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Periodical article Periodical article Leiden University catalogue Leiden University catalogue WorldCat catalogue WorldCat
Title:The origin, development and functions of palaces in pre-colonial Ekiti North kingdoms
Author:Olaoba, O.B.ISNI
Year:1995
Periodical:African Notes: Bulletin of the Institute of African Studies, University of Ibadan
Volume:19
Issue:1-2
Pages:24-40
Language:English
Geographic term:Nigeria
Subjects:Yoruba polities
palaces
history
traditional polities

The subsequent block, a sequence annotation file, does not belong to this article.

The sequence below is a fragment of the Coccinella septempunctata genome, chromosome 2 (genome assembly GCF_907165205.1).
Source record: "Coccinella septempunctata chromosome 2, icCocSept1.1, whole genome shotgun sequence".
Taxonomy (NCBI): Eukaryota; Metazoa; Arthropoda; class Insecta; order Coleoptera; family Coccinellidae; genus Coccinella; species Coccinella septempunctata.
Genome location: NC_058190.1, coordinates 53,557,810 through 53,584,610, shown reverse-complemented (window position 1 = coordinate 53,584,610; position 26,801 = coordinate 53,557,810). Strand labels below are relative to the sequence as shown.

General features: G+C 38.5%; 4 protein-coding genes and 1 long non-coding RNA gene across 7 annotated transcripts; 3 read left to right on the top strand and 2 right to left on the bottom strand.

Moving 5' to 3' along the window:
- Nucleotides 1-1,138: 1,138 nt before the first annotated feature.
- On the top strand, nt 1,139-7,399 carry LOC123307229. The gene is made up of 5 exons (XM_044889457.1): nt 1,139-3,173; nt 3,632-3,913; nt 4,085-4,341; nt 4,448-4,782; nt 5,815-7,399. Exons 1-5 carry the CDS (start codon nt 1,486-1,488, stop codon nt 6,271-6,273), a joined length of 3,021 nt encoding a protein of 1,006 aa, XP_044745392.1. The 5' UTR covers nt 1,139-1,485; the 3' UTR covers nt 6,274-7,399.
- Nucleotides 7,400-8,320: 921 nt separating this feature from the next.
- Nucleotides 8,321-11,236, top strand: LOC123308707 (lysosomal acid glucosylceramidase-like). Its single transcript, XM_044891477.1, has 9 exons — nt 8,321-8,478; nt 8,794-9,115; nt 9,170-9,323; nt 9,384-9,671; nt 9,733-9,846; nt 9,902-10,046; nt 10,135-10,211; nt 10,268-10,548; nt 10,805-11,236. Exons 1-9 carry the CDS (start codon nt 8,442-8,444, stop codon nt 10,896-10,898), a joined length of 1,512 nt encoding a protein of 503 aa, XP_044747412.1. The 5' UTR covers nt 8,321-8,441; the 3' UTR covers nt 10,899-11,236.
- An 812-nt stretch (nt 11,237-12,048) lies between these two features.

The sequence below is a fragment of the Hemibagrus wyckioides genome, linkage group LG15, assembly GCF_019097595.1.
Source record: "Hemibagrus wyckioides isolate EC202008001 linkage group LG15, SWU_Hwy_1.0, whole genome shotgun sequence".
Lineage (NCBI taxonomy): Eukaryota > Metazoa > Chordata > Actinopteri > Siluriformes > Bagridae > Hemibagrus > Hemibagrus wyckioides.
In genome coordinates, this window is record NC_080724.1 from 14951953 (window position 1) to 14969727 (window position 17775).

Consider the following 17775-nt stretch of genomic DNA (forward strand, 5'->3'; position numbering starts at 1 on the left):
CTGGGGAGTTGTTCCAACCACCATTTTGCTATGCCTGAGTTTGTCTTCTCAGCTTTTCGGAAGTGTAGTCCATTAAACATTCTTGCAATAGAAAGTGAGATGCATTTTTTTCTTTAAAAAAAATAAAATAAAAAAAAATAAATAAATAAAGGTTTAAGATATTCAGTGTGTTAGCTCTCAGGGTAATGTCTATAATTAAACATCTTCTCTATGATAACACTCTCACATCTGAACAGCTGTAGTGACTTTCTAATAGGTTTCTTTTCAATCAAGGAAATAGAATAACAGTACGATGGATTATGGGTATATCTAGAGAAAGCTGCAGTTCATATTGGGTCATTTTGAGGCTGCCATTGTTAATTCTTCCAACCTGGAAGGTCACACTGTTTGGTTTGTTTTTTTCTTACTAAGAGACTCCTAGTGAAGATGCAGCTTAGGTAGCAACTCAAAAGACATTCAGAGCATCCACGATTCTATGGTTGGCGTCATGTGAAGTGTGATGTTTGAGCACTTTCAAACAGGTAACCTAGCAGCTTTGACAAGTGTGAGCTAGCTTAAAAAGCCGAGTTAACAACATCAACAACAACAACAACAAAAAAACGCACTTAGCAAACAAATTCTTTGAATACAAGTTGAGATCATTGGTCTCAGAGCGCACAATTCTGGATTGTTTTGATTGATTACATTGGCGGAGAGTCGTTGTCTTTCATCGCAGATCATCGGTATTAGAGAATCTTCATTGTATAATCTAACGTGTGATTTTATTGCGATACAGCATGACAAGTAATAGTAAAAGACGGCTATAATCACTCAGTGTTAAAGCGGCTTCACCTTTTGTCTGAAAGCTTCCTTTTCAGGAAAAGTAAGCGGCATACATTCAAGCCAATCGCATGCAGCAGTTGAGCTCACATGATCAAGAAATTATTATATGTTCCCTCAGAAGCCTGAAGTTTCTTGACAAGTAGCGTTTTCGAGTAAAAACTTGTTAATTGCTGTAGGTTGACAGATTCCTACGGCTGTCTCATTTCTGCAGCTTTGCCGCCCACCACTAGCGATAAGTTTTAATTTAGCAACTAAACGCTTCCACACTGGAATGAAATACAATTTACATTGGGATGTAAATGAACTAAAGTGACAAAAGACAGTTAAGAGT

Abstract:The northern part of Ekitiland, in the eastern part of Yorubaland, Nigeria, comprises six major kingdoms: Ikole, Ire, Itaji, Oye, Isan and Aiyede. There are two schools of thought concerning the origin of palaces in these Ekiti kingdoms. The first school contends that the shrines and temples where the autochthones worshipped their deities were the prototype of palace building in Ekitiland, while the second school maintains that the idea of palace culture and institutions came from Ife. Palaces in Ekitiland in precolonial times were designed to facilitate the effective administration of the kingdoms by the Oba (king) as well as to enhance his status. That is why there were several courtyards and compounds in the royal domain. The most important function of palaces in Ekitiland was in the realm of administration, with the Oba and his chiefs performing both executive, legislative and judicial functions. The palace also served religious purposes and the various ritual activities carried out within the palace by the Oba were geared towards promoting peace and harmony in precolonial north Ekiti society. Ref.
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